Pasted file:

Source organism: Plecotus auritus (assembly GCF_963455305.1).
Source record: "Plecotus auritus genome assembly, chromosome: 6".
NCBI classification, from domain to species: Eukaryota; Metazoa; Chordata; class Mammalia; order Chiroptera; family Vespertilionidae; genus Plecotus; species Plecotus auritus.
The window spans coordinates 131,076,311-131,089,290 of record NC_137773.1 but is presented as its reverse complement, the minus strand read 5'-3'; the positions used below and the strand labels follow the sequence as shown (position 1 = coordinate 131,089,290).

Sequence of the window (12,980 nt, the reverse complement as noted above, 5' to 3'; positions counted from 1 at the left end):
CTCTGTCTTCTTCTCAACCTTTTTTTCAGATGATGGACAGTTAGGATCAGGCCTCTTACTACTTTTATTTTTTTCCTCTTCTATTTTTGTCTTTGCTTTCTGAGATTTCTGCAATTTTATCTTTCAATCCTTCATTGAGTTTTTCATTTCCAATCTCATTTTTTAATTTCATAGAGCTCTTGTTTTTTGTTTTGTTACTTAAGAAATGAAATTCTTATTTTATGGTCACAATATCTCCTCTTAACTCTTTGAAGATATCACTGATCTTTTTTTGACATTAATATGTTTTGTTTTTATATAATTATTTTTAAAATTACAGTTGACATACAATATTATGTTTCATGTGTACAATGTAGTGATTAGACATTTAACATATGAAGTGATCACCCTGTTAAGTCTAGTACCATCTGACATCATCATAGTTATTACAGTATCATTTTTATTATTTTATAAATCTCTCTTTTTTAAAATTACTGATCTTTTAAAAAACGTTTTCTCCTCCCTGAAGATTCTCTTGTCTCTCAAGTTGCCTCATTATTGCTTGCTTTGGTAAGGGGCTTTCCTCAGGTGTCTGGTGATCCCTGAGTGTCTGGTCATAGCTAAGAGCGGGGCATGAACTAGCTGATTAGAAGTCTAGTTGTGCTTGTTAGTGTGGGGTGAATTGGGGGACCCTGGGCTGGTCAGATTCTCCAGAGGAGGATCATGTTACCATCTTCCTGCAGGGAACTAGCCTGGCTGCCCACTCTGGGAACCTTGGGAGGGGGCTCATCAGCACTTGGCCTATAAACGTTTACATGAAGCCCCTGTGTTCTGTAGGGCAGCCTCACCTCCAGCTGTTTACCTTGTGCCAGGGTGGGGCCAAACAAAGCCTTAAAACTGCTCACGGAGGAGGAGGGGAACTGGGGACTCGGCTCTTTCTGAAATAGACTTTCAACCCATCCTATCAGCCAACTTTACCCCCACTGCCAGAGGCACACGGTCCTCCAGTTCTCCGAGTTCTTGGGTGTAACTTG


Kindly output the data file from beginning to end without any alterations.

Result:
Source organism: Plecotus auritus (assembly GCF_963455305.1).
Source record: "Plecotus auritus genome assembly, chromosome: 6".
NCBI classification, from domain to species: Eukaryota; Metazoa; Chordata; class Mammalia; order Chiroptera; family Vespertilionidae; genus Plecotus; species Plecotus auritus.
The window spans coordinates 131,076,311-131,089,290 of record NC_137773.1 but is presented as its reverse complement, the minus strand read 5'-3'; the positions used below and the strand labels follow the sequence as shown (position 1 = coordinate 131,089,290).

Sequence of the window (12,980 nt, the reverse complement as noted above, 5' to 3'; positions counted from 1 at the left end):
CTCTGTCTTCTTCTCAACCTTTTTTTCAGATGATGGACAGTTAGGATCAGGCCTCTTACTACTTTTATTTTTTTCCTCTTCTATTTTTGTCTTTGCTTTCTGAGATTTCTGCAATTTTATCTTTCAATCCTTCATTGAGTTTTTCATTTCCAATCTCATTTTTTAATTTCATAGAGCTCTTGTTTTTTGTTTTGTTACTTAAGAAATGAAATTCTTATTTTATGGTCACAATATCTCCTCTTAACTCTTTGAAGATATCACTGATCTTTTTTTGACATTAATATGTTTTGTTTTTATATAATTATTTTTAAAATTACAGTTGACATACAATATTATGTTTCATGTGTACAATGTAGTGATTAGACATTTAACATATGAAGTGATCACCCTGTTAAGTCTAGTACCATCTGACATCATCATAGTTATTACAGTATCATTTTTATTATTTTATAAATCTCTCTTTTTTAAAATTACTGATCTTTTAAAAAACGTTTTCTCCTCCCTGAAGATTCTCTTGTCTCTCAAGTTGCCTCATTATTGCTTGCTTTGGTAAGGGGCTTTCCTCAGGTGTCTGGTGATCCCTGAGTGTCTGGTCATAGCTAAGAGCGGGGCATGAACTAGCTGATTAGAAGTCTAGTTGTGCTTGTTAGTGTGGGGTGAATTGGGGGACCCTGGGCTGGTCAGATTCTCCAGAGGAGGATCATGTTACCATCTTCCTGCAGGGAACTAGCCTGGCTGCCCACTCTGGGAACCTTGGGAGGGGGCTCATCAGCACTTGGCCTATAAACGTTTACATGAAGCCCCTGTGTTCTGTAGGGCAGCCTCACCTCCAGCTGTTTACCTTGTGCCAGGGTGGGGCCAAACAAAGCCTTAAAACTGCTCACGGAGGAGGAGGGGAACTGGGGACTCGGCTCTTTCTGAAATAGACTTTCAACCCATCCTATCAGCCAACTTTACCCCCACTGCCAGAGGCACACGGTCCTCCAGTTCTCCGAGTTCTTGGGTGTAACTTG